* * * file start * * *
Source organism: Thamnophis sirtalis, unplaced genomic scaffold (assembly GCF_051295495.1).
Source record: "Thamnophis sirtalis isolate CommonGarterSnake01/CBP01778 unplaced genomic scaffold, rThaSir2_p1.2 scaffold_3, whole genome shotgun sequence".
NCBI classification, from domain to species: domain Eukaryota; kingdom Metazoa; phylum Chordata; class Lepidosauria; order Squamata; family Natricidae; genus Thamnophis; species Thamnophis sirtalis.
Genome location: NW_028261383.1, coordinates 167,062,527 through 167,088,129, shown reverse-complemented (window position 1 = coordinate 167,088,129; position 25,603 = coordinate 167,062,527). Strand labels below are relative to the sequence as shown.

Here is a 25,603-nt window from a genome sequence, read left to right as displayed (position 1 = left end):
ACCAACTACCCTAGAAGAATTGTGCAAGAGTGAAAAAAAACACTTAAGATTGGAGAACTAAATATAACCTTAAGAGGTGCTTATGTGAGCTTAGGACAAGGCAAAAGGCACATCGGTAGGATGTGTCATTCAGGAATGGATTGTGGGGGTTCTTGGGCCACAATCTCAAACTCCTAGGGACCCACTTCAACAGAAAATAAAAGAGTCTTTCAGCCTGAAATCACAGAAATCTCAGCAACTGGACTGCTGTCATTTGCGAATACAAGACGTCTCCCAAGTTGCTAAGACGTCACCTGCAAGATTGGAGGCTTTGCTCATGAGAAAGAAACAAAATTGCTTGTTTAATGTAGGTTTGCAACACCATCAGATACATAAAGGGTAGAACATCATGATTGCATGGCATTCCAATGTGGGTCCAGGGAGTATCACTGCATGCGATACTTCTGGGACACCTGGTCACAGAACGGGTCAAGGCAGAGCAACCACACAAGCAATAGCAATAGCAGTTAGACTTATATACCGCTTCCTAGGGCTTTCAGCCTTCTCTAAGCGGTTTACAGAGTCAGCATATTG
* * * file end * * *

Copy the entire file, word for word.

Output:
Source organism: Thamnophis sirtalis, unplaced genomic scaffold (assembly GCF_051295495.1).
Source record: "Thamnophis sirtalis isolate CommonGarterSnake01/CBP01778 unplaced genomic scaffold, rThaSir2_p1.2 scaffold_3, whole genome shotgun sequence".
NCBI classification, from domain to species: domain Eukaryota; kingdom Metazoa; phylum Chordata; class Lepidosauria; order Squamata; family Natricidae; genus Thamnophis; species Thamnophis sirtalis.
Genome location: NW_028261383.1, coordinates 167,062,527 through 167,088,129, shown reverse-complemented (window position 1 = coordinate 167,088,129; position 25,603 = coordinate 167,062,527). Strand labels below are relative to the sequence as shown.

Here is a 25,603-nt window from a genome sequence, read left to right as displayed (position 1 = left end):
ACCAACTACCCTAGAAGAATTGTGCAAGAGTGAAAAAAAACACTTAAGATTGGAGAACTAAATATAACCTTAAGAGGTGCTTATGTGAGCTTAGGACAAGGCAAAAGGCACATCGGTAGGATGTGTCATTCAGGAATGGATTGTGGGGGTTCTTGGGCCACAATCTCAAACTCCTAGGGACCCACTTCAACAGAAAATAAAAGAGTCTTTCAGCCTGAAATCACAGAAATCTCAGCAACTGGACTGCTGTCATTTGCGAATACAAGACGTCTCCCAAGTTGCTAAGACGTCACCTGCAAGATTGGAGGCTTTGCTCATGAGAAAGAAACAAAATTGCTTGTTTAATGTAGGTTTGCAACACCATCAGATACATAAAGGGTAGAACATCATGATTGCATGGCATTCCAATGTGGGTCCAGGGAGTATCACTGCATGCGATACTTCTGGGACACCTGGTCACAGAACGGGTCAAGGCAGAGCAACCACACAAGCAATAGCAATAGCAGTTAGACTTATATACCGCTTCCTAGGGCTTTCAGCCTTCTCTAAGCGGTTTACAGAGTCAGCATATTG